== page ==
Via Kevin Drum, Mark Thoma has an interesting post asking the question: If it's universally acknowledged that carbon taxes are a better means of fighting global warming than clunky mandates like CAFE standards, why is it that mandates seem to have far more political viability? Mark thinks it might have to do with concerns about equity:
I don't think policies that allow certain segment of the population to "buy out" of the constraint will find much popular support. If the poor are passed by roaring, gas guzzling, sports cars on the freeway as they drive their gas saving, small hybrid, they won't feel that is fair, not unless our transportation infrastructure changes dramatically. ... A mandate, done properly, may have poor economic properties, but I think people support them because at least there's a chance that a mandate will force the luxury cars to abide by the same mpg restrictions as the lower price cars driven by the typical household.
There could be something to this, although it seems like a bad idea to use climate-change policy as a vehicle for redistribution. But I think the real explanation is simpler: politicians are loath to vote for a carbon tax because it's easier for their opponents to blame them when people are forced to make lifestyle changes. (Which also explains why a cap-and-trade system is more attractive to politicians than a carbon tax.) What frightens the average voter isn't the thought that fat cats might still be able to drive around in Hummers--it's the thought that they might have to give up their own beloved vehicles for more fuel-efficient models. Now, of course, things like CAFE mandates have the practical effect of forcing them to do this. But most folks aren't quite that rational: because the effect is further removed from the vote in Congress, it's all but impossible to pin the blame on the political system--so representatives feel like they can cast a vote for the environment without forcing voters to confront trade-offs. So we wind up with policies that everyone agrees are inferior to the alternative of a carbon tax.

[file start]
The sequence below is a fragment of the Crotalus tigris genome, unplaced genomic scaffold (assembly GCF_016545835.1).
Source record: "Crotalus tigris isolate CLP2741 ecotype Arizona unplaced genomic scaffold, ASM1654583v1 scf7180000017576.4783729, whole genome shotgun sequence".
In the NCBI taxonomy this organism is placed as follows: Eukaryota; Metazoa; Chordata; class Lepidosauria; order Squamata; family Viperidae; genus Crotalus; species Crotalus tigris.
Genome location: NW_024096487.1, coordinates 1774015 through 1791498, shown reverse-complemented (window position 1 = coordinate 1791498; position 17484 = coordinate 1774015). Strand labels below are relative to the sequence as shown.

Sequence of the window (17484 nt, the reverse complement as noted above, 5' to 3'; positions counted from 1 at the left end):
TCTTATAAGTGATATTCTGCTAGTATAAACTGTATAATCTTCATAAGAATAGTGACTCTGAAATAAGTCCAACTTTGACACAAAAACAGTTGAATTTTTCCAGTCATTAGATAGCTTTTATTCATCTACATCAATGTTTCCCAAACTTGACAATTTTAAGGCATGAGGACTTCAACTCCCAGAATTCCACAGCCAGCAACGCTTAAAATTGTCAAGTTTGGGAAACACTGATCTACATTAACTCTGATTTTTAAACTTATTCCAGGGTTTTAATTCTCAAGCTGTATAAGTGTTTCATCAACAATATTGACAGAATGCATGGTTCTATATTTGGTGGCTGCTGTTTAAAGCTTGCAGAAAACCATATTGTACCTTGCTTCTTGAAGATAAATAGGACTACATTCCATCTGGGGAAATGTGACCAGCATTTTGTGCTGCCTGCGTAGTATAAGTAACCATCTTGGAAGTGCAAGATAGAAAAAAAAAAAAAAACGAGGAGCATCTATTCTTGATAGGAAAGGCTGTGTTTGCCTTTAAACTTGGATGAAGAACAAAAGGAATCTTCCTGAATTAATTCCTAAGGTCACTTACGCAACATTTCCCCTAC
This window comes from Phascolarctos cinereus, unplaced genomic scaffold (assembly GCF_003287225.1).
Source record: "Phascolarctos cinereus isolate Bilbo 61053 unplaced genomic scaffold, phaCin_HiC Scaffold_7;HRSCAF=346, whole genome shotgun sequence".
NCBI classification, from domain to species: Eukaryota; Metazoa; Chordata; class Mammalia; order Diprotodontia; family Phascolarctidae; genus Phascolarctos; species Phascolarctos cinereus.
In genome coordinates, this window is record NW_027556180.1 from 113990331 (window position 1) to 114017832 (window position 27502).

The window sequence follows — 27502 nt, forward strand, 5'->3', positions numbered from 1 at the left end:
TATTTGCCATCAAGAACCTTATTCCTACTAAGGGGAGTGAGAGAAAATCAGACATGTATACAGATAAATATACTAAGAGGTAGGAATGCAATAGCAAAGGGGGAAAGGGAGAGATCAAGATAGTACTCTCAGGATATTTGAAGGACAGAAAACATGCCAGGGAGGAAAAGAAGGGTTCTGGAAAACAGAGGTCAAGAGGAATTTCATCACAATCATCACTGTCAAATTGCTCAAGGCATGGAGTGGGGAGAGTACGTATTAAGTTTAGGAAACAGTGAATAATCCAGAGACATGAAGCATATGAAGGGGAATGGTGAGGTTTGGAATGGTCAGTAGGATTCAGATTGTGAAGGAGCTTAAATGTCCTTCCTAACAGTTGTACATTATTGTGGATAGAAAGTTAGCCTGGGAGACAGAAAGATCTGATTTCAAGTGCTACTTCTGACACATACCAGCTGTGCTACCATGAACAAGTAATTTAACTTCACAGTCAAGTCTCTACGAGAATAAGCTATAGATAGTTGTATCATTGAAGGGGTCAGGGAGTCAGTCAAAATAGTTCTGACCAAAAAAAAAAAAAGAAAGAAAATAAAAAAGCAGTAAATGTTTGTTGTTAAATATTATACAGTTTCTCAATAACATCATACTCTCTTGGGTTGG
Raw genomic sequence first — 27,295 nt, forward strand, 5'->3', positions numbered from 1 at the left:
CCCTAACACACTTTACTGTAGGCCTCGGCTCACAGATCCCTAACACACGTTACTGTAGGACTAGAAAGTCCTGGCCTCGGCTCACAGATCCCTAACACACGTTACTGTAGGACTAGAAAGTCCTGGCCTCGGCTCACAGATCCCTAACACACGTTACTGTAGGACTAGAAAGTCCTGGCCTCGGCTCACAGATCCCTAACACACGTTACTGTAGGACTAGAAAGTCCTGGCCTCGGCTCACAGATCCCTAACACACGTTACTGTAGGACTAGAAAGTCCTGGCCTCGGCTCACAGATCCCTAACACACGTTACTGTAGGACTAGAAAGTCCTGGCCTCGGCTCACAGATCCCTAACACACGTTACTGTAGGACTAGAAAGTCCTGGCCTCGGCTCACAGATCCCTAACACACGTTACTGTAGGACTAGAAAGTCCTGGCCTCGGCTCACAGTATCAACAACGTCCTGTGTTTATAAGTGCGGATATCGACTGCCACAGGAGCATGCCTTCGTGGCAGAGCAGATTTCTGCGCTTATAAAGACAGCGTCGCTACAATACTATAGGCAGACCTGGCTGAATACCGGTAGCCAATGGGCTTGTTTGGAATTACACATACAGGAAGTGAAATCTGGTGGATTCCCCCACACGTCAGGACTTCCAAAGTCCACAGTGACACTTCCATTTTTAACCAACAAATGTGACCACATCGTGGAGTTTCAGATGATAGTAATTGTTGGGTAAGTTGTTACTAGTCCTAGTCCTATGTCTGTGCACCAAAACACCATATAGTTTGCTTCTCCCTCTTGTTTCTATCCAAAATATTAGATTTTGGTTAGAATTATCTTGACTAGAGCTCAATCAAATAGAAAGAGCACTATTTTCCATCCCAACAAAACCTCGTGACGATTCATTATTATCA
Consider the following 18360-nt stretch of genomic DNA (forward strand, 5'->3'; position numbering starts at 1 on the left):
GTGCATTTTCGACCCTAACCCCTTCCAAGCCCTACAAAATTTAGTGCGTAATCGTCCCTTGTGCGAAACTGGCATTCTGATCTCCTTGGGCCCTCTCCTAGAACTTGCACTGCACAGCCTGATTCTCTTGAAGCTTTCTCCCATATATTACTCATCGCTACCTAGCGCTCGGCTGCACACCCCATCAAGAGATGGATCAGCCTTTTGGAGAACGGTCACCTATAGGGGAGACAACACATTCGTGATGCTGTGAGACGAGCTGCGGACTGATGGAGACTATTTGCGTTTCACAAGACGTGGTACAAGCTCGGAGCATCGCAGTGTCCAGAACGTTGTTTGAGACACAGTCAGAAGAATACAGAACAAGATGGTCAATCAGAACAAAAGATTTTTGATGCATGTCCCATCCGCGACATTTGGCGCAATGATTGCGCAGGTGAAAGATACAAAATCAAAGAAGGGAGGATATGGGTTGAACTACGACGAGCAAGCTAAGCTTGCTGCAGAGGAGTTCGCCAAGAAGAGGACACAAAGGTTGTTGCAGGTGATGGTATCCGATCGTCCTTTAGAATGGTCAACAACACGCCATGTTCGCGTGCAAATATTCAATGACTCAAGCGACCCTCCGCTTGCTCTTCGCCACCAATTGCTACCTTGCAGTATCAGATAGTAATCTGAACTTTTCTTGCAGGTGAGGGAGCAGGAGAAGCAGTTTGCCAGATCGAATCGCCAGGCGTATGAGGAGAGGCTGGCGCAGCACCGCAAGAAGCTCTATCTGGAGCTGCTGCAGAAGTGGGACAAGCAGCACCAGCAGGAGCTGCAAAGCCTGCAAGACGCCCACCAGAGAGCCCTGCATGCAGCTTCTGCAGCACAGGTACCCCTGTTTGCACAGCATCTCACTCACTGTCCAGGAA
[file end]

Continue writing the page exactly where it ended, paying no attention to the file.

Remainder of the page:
The blame, I'd suggest, lies primarily with opponents of a carbon tax. Presumably, the ideal outcome for carbon-tax opponents would be to have neither a carbon tax nor environmental mandates. But that isn't an option: it's clear that there's enough political support for global-warming mitigation--it just happens that the political support is for the (relatively) economically inefficient kind of global-warming mitigation. If they genuinely cared about implementing a sound climate-change policy, carbon-tax opponents at this point would relent, since the alternative is a set of policies--environmental mandates--that they claim to like even less. But, as Kevin notes, a lot of carbon-tax opponents are more concerned with pushing broader ideological agendas.